It will be admitted that, tho in general effect there is nothing in the same style of architecture which exceeds the exterior of St. Paul’s, it has not a single detail deserving of attention, except the Phenix over the south portico, which was executed by Cibber, and commemorates the curious fact narrated in the “Parentalia,” that the very first stone which Sir Christopher Wren directed a mason to bring from the rubbish of the old church to serve as a mark for the center of the dome in his plans was inscribed with the single word Resurgam I shall rise again. The other ornaments and statues are chiefly by Bird, a most inferior sculptor. Those who find greater faults must, however, remember that St. Paul’s, as it now stands, is not according to the first design of Wren, the rejection of which cost him bitter tears. Even in his after work he met with so many rubs and ruffles, and was so insufficiently paid, that the Duchess of Marlborough, said, in allusion to his scaffold labors, “He is dragged up and down in a basket two or three times in a week for an insignificant £200 a year.” .
The interior of St. Paul’s is not without a grandeur of its own, but in detail it is bare, cold, and uninteresting, tho Wren intended to have lined the dome with mosaics, and to have placed a grand baldaechino in the choir. Tho a comparison with St. Peter’s inevitably forces itself upon those who are familiar with the great Roman basilica, there can scarcely be a greater contrast than between the two buildings. There, all is blazing with precious marbles; here; there is no color except from the poor glass of the eastern windows, or where a tattered banner waves above a hero’s monument. In the blue depths of the misty dome the London fog loves to linger, and hides the remains of some feeble frescoes by Thornhill, Hogarth’s father-in-law. In St. Paul’s, as in St. Peter’s, the statues on the monuments destroy the natural proportion of the arches by their monstrous size, but they have seldom any beauty or grace to excuse them. The week-day services are thinly attended, and, from the nave, it seems as if the knot of worshipers near the choir were lost in the immensity, and the peals of the organ and the voices of the choristers were vibrating through an arcaded solitude. .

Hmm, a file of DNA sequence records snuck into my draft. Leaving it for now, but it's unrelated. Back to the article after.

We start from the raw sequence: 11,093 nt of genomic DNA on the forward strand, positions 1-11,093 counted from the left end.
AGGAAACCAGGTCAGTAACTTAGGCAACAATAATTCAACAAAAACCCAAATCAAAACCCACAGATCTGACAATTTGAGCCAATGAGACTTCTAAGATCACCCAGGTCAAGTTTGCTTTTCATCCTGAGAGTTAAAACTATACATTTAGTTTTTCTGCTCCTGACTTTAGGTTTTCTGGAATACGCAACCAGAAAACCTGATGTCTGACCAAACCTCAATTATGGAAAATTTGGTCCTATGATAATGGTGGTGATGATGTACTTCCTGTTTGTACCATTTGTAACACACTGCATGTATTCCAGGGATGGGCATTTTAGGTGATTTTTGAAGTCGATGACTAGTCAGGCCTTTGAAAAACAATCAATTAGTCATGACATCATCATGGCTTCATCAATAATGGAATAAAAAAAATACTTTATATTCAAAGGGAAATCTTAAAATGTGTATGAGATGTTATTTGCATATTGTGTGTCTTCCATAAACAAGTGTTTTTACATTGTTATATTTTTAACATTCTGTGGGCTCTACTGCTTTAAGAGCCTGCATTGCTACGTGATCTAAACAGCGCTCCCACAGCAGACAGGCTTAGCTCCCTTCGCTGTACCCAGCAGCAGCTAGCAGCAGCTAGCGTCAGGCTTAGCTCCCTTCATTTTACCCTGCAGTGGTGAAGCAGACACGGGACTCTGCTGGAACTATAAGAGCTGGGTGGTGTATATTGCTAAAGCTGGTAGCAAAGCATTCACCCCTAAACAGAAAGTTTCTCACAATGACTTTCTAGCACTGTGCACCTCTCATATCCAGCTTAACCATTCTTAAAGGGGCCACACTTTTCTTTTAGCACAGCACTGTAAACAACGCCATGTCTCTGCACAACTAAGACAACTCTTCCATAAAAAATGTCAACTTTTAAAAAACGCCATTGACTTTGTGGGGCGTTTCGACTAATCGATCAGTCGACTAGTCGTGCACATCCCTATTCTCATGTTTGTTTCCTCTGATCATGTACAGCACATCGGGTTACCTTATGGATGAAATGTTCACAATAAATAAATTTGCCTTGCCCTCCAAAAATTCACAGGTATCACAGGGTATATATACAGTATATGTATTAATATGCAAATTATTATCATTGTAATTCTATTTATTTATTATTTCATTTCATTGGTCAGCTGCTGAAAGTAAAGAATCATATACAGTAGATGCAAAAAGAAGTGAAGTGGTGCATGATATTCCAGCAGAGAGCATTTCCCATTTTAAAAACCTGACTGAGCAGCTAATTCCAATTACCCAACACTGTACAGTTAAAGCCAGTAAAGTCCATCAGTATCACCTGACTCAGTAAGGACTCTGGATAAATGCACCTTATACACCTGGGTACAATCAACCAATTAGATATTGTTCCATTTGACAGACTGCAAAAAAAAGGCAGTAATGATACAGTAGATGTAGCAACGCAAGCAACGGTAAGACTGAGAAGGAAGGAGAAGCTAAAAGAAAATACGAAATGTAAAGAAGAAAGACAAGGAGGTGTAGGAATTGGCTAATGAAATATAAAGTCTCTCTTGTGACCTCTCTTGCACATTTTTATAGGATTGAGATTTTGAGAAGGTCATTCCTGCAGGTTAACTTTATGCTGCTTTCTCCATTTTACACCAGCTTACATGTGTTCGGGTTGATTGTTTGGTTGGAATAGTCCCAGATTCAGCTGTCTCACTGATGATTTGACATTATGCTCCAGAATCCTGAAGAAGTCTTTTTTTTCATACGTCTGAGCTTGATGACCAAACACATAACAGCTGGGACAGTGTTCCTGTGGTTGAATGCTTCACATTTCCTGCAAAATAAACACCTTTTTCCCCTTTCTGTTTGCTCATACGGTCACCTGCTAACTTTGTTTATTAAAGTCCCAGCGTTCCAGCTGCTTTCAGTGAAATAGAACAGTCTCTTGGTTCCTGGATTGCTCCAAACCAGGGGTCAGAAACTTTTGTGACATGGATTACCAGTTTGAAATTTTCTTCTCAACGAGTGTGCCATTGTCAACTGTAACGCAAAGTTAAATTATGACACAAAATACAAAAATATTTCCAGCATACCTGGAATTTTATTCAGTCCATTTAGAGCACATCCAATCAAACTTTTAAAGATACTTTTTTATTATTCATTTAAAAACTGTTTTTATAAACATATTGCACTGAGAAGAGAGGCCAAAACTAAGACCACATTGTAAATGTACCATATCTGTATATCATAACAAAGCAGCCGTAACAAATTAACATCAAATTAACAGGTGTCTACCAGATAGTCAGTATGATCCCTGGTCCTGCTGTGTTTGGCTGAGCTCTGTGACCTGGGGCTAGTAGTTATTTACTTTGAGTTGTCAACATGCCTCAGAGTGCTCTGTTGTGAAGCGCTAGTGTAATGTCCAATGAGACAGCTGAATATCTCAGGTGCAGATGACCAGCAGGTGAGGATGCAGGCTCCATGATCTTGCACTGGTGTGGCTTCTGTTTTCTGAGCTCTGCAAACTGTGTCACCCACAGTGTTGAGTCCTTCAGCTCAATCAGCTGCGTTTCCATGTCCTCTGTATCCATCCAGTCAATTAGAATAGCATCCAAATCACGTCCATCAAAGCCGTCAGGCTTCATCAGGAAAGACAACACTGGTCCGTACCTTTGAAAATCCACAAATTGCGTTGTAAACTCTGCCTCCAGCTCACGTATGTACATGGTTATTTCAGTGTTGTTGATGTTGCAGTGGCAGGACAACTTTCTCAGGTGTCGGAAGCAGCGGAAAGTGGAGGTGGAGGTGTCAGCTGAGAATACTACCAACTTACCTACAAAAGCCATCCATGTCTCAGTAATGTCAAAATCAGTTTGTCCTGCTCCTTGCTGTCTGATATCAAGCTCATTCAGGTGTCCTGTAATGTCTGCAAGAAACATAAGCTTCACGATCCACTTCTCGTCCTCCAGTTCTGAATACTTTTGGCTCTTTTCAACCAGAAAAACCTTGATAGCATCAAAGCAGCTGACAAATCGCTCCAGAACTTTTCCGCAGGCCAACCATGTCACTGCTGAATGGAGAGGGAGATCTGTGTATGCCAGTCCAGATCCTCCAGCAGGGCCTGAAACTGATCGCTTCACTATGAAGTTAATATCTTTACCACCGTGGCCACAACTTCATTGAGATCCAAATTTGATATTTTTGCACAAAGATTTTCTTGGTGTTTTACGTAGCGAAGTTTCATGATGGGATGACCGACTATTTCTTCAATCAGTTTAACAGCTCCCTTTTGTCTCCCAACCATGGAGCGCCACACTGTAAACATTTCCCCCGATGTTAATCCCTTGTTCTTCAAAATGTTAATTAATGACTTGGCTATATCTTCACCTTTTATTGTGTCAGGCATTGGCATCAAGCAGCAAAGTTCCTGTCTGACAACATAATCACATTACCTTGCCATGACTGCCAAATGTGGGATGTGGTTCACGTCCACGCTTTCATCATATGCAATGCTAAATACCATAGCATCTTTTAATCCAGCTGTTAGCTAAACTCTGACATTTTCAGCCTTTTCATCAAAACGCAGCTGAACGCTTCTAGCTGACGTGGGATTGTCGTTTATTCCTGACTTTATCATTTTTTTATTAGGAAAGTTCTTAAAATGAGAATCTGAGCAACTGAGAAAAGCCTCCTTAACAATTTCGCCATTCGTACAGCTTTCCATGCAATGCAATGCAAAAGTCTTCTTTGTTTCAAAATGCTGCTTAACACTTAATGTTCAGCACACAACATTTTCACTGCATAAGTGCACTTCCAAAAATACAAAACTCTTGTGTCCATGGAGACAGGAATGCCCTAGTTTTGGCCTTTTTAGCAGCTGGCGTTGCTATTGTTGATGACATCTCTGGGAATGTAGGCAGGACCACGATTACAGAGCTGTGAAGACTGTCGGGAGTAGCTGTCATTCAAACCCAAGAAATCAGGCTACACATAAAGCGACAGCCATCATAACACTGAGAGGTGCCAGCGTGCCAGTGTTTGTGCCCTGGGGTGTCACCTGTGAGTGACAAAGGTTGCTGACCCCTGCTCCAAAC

The most interesting portion of the church is the Crypt, where, at the eastern extremity, are gathered nearly all the remains of the tombs which were saved from the old St. Paul’s. Here repose the head and half the body of Sir Nicholas Bacon (1579), Lord Keeper of the Great Seal in the reign of Elizabeth, and father of Francis, Lord Bacon. Other fragments represent William Cokain, 1626; William Hewit, 1597; and John Wolley and his wife, 1595. There are tablets to “Sir Simon Baskerville the rich,” physician to James I. and Charles I., 1641; and to Brian, Bishop of Chester, 1661. The tomb of John Martin, bookseller, and his wife, 1680, was probably the first monument erected in the crypt of new St. Paul’s. .
In the Crypt, not far from the old St. Paul’s tombs, the revered Dean Milman, the great historian of the church (best known, perhaps, by his “History of the Jews,” his “History of Latin Christianity,” and his contributions to “Heber’s Hymns”), is now buried under a simple tomb ornamented with a raised cross. In a recess on the south is the slab of Sir Christopher Wren, and near him, in other chapels, Robert Mylne, the architect of old Blackfriars Bridge, and John Rennie, the architect of Waterloo Bridge. Beneath the pavement lies Sir Joshua Reynolds (1742), who had an almost royal funeral in St. Paul’s, dukes and marquises contending for the honor of being his pallbearers. Around him are buried his disciples and followersLawrence (1830), Barry (1806), Opie (1807), West (1820), Fuseli (1825) ; but the most remarkable grave is that of William Mallord Turner, whose dying request was that he might be buried as near as possible to Sir Joshua.